Well, if the whipping is ordered by Aphrodite, goddess of sexual love, then it generally is. The drawing is of Psyche being whipped while her lover’s mother, Aphrodite, watches. Aphrodite is the goddess of sexual love, and her son, Eros, is the god of lust, from whom we get the word “erotic”. And Eros is living with, and in love with, a very nice human girl called Psyche.
There’s a lot of symbolism going on in this “myth”, which like a lot of myths may have been invented relatively recently as a literary concoction. That is, it dates back to Apuleius’s novel The Golden Ass, written in the second century CE, rather than from time immemorial like, say, the myth of the great war between the Olympian gods and the Titans.
The reason I think the whipping is sexual, in its place in the book, is that Apuleius is very aware of different strands of sexuality, including “sadism”.
By making Aphrodite the spectator of Psyche’s whipping, Auileius is allowed to present it for the reader’s enjoyment and entertainment. As for the artist, he is definitely portraying the event as erotic.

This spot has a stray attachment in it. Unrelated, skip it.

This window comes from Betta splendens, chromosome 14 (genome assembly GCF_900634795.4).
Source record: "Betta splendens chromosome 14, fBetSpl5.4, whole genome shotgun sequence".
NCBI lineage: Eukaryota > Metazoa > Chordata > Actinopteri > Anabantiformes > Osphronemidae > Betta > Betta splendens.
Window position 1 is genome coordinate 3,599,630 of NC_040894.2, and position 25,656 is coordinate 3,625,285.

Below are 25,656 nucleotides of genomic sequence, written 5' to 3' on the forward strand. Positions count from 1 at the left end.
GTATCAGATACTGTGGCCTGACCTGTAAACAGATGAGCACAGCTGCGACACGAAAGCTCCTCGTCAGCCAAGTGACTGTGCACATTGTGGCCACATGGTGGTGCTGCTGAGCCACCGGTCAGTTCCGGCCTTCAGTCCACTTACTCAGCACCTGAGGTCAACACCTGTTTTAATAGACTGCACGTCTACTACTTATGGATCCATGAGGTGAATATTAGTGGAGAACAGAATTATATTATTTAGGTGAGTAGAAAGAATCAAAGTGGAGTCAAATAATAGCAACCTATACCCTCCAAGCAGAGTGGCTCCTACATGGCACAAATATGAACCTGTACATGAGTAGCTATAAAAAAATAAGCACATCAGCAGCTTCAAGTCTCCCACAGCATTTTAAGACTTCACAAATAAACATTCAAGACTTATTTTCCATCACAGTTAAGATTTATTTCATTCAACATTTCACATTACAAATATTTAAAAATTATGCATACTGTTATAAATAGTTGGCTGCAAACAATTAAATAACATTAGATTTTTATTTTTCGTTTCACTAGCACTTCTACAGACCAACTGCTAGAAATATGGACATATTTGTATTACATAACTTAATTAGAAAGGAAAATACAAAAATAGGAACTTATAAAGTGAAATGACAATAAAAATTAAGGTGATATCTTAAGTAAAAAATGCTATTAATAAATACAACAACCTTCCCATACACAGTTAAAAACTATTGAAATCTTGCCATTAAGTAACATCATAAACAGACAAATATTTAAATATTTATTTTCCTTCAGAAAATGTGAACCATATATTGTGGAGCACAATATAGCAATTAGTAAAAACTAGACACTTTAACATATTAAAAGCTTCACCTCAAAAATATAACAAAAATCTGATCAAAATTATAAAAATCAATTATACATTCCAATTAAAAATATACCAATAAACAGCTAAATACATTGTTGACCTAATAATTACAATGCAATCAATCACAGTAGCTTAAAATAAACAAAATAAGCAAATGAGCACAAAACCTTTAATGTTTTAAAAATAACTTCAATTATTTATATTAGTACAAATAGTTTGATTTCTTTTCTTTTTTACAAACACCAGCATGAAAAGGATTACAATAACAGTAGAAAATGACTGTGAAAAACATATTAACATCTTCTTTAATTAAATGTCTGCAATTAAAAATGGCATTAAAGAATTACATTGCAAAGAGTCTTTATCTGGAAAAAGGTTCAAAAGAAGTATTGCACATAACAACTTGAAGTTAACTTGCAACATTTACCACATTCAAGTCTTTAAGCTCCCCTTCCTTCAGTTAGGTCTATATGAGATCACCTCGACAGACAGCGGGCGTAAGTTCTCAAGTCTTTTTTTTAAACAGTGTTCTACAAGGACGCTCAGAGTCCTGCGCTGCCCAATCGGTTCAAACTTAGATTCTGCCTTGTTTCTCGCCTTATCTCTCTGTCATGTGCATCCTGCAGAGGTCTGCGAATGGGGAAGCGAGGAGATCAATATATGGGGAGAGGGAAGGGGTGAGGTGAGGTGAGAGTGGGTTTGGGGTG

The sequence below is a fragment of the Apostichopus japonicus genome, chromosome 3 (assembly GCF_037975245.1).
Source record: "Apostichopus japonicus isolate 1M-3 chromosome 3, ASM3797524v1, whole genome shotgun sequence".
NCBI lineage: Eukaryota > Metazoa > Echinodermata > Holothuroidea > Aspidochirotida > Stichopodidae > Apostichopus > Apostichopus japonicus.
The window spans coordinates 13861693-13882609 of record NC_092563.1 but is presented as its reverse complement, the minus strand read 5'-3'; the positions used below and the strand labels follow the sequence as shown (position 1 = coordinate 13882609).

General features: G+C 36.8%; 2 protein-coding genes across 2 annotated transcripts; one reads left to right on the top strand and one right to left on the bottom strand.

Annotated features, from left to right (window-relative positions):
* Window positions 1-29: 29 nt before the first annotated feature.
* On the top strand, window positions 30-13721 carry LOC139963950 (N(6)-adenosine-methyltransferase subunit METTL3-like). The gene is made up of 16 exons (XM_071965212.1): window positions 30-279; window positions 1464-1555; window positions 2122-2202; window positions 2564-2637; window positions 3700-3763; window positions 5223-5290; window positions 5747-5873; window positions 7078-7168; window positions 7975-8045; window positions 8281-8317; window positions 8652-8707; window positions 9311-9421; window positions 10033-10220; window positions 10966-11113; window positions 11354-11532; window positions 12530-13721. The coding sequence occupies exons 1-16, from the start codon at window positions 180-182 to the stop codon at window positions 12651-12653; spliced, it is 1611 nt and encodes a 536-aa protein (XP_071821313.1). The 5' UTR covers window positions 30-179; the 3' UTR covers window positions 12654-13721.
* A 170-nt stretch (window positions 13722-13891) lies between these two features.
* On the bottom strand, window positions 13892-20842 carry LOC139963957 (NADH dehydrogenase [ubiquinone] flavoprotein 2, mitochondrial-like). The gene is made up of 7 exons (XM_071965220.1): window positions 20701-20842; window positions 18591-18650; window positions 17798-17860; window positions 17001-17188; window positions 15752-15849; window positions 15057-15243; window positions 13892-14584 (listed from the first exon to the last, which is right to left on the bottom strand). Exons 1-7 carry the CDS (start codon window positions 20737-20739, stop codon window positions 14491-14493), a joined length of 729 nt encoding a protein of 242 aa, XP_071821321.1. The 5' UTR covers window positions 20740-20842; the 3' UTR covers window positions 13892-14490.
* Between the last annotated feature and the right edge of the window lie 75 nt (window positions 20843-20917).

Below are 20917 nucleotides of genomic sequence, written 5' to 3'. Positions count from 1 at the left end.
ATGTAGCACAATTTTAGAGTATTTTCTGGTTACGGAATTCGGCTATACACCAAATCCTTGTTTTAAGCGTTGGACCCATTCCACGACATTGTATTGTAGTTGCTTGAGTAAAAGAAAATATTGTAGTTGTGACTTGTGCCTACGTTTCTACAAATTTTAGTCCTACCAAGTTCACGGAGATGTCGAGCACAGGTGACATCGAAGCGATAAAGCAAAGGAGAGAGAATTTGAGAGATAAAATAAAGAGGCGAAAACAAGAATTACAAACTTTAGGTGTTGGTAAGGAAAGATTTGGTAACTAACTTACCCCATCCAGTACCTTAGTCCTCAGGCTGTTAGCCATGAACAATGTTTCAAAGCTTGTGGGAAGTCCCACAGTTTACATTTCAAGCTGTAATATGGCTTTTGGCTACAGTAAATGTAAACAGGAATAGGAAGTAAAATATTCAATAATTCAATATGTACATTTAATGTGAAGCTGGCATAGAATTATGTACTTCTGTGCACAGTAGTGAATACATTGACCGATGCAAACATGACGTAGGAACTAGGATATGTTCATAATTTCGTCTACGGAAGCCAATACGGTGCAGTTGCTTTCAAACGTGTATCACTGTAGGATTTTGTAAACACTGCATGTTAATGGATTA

I guess the central thread of the symbolism is that we all hope that Psyche, or “mind”, has some effect on our lusts and loves.
At other times, some of us want to be whipped and hurt and to sacrifice ourselves and suffer physically for our love. Which Psyche manages to do. And survive and find happiness.
The artist, François Boucher, was rumoured to be an admirer of whipped female skin, and his wife to be a participant in his pleasures. There are questions we ask about relationships and consent these days that simply weren’t asked in the eighteenth century, so we don’t know if Mme Boucher enjoyed those sessions. We can only hope she did.